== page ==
Ayvakit Shows Promise for Patients with Gastrointestinal Stomach Tumors With Specific Mutation

April 16, 2021
Colleen Moretti

Ayvakit demonstrated more durable survival outcomes in patients with unresectable/metastatic platelet-derived growth factor receptor A D842V-mutant gastrointestinal stromal tumors than tyrosine kinase inhibitors.

The tyrosine kinase inhibitor Ayvakit (avapritinib) demonstrated better survival outcomes in patients with unresectable/metastatic platelet-derived growth factor receptor A (PDGFRA) D842V-mutant gastrointestinal stromal tumors than other tyrosine kinase inhibitors, according to data published in BMC Cancer.

“(Patients) actually had a durable response, meaning the drug shrunk the tumor, it lasted for several years for some people and patients lived longer,” said Dr. Suzanne George, medical oncologist and director of clinical research at the Sarcoma Center at the Dana-Farber Cancer Institute, and author on this study, in an interview with CURE®.. “And that's important from a patient perspective so that if somebody does have one of these unique subtypes of (gastrointestinal stromal tumors), this opens a whole new opportunity for therapy in a disease that we never had effective therapies for before,”

Tyrosine kinase inhibitors were originally developed to target pathogenic mutant kinases and has drastically changed treatment for patients with unresectable or metastatic gastrointestinal stromal tumors. Despite this, patients with PDGFRA D842V-mutant disease had poor prognosis because tyrosine kinase inhibitors lacked activity against this specific mutation. This led to the development of Ayvakit, which is an inhibitor of the kinases in question.

This study compared the efficacy of Ayvakit in 56 patients enrolled in a previously conducted phase 1 trial with 19 patients enrolled in a previously conducted study who received other tyrosine kinase inhibitors. The primary factor of interest was overall survival, and the secondary factor of interest was progression-free survival.

Of the 56 patients treated with Ayvakit, researchers also analyzed a subgroup of 38 patients treated with either 300 mg (the recommended phase 2 dose) or 400 mg (the maximum tolerated dose).

Regardless of dose, the median overall survival in the Ayvakit group was not reached, meaning that more than half of patients were alive when this was assessed. For patients in the other tyrosine kinase inhibitor group, their median overall survival was 12.6 months. Overall survival rate at six months was 100% in the Avyakit group and 56% in the other tyrosine kinase inhibitor group; at 48 months, it was 63% and 17%, respectively.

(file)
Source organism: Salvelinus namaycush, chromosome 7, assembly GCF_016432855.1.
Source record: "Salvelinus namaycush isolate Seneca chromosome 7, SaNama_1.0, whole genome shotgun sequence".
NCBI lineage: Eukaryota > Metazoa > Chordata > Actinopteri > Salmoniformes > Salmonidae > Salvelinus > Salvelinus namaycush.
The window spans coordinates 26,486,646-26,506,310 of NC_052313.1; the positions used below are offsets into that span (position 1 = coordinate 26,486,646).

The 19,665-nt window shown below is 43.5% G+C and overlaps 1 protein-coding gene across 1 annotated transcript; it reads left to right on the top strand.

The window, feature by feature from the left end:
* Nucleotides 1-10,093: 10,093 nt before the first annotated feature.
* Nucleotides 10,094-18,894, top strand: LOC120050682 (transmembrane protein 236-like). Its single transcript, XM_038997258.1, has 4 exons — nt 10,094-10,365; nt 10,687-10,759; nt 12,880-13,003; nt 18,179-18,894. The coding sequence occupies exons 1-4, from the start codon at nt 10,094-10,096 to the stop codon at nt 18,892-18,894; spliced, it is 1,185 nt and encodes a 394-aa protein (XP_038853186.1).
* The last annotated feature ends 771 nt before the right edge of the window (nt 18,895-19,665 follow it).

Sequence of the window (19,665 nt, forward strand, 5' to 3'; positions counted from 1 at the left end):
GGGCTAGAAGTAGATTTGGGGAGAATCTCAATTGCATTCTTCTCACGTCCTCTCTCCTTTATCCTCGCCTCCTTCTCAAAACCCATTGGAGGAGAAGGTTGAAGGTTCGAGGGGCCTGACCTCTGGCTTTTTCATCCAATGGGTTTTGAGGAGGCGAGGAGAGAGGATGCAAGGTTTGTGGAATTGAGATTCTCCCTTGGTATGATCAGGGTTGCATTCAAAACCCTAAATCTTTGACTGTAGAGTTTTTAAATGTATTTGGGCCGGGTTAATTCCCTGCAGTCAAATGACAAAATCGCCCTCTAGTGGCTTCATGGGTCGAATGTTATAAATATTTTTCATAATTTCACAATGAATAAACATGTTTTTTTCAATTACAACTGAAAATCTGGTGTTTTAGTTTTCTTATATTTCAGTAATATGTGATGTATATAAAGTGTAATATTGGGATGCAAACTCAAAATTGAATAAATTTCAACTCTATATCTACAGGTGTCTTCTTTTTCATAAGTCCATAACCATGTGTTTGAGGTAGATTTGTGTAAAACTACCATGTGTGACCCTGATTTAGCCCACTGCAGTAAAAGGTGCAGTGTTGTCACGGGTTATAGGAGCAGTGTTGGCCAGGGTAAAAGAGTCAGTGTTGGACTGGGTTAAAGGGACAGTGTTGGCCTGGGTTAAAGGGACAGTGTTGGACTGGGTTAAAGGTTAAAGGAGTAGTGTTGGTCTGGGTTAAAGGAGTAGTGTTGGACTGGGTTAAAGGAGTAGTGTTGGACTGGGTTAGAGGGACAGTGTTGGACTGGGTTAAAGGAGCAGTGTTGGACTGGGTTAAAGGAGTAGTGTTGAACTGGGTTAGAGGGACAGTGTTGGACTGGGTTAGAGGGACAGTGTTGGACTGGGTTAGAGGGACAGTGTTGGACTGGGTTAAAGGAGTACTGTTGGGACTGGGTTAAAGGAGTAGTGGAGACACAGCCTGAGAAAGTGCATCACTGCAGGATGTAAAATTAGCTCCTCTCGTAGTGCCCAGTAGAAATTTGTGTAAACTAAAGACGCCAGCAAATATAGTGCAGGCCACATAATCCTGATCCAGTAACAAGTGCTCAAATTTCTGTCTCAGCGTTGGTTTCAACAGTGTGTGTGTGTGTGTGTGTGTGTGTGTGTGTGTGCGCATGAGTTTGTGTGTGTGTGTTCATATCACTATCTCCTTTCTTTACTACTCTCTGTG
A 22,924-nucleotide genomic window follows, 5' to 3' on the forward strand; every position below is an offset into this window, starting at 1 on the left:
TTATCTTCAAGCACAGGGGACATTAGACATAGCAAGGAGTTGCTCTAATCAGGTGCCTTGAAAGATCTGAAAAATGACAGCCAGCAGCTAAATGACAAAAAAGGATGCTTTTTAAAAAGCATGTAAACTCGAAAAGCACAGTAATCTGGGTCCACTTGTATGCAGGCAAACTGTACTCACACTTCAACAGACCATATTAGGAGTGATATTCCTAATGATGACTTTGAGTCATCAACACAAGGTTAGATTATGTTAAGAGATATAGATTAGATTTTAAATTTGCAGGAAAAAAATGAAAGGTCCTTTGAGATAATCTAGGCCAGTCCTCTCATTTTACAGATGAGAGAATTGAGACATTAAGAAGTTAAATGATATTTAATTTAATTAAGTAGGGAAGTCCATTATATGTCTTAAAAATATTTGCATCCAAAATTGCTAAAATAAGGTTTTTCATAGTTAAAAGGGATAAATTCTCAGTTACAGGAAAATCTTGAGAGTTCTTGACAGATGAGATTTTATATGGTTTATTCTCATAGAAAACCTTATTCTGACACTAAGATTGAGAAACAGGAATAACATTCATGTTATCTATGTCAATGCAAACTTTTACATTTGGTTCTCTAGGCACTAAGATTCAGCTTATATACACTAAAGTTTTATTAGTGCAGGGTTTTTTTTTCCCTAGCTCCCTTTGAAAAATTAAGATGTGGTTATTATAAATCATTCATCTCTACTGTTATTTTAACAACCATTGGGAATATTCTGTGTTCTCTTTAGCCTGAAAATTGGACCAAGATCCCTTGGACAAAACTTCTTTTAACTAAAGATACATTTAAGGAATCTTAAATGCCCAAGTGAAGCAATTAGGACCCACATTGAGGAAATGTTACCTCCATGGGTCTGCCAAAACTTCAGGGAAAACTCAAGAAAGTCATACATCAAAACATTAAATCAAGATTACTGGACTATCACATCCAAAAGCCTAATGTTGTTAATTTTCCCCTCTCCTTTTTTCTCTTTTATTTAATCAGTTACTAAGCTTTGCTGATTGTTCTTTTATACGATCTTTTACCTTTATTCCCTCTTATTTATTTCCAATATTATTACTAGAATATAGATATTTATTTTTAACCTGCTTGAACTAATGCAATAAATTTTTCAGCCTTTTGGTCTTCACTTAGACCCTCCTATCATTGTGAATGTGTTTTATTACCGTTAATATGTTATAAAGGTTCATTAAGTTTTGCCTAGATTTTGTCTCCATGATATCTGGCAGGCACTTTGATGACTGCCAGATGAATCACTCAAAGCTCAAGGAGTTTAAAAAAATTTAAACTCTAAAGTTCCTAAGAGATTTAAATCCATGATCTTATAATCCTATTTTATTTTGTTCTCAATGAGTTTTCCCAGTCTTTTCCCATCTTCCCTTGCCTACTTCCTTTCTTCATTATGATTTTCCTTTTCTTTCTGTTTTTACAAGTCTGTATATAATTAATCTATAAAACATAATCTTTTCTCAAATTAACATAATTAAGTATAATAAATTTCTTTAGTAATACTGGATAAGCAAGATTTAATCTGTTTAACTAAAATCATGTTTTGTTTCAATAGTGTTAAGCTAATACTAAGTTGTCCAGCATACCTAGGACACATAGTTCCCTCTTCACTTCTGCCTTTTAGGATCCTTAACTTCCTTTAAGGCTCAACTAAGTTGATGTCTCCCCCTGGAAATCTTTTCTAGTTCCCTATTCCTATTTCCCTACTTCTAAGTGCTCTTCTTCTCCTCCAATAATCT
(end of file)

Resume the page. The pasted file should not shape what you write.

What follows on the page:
Patients who took a 300-mg dose of Ayvakit had an adjusted overall survival rate of 100% at six months and 73% at 36 months. In contrast, those who took a 400-mg dose had an adjusted overall survival rate of 68% at six months and 20% at 26 months.

Progression-free survival was 29.5 months in the Ayvakit group compared with 3.4 months in the other tyrosine kinase inhibitor group.

“Historically, D842V mutant (gastrointestinal stromal tumor)was a very stubborn disease, and one for which we did not have effective therapies, but with the introduction and development of (Ayvakit), we now have an option that can help improve disease control and can help patients live longer that have this particular mutation,” said George.

“It is important to note that (Ayvakit) is currently approved for unresectable/metastatic PDGFRA D842V-mutant (gastrointestinal stromal tumors) regardless of the line of therapy,” the study authors wrote. “In real-world clinical practice, (Ayvakit) is expected to be used as a first-line (tyrosine kinase inhibitor) for this indication, hence, it will be crucial to collect and publish data evaluating (Ayvakit) in the first-line setting for unresectable/metastatic PDGFRA D842V-mutant (gastrointestinal stromal tumors).”

George concluded that the only way this study and others are done is through patient participation, and that it is so critical, particularly in this rare tumor population. “It's that blending of research and patient participation that has allowed this study to move forward. And I just think it's a wonderful example of really how patients drive everything we do. Without the patient community, and without patient involvement and commitment to research, we wouldn't be where we are today,” she said.


For more news on cancer updates, research and education, don’t forget to subscribe to CURE®’s newsletters here.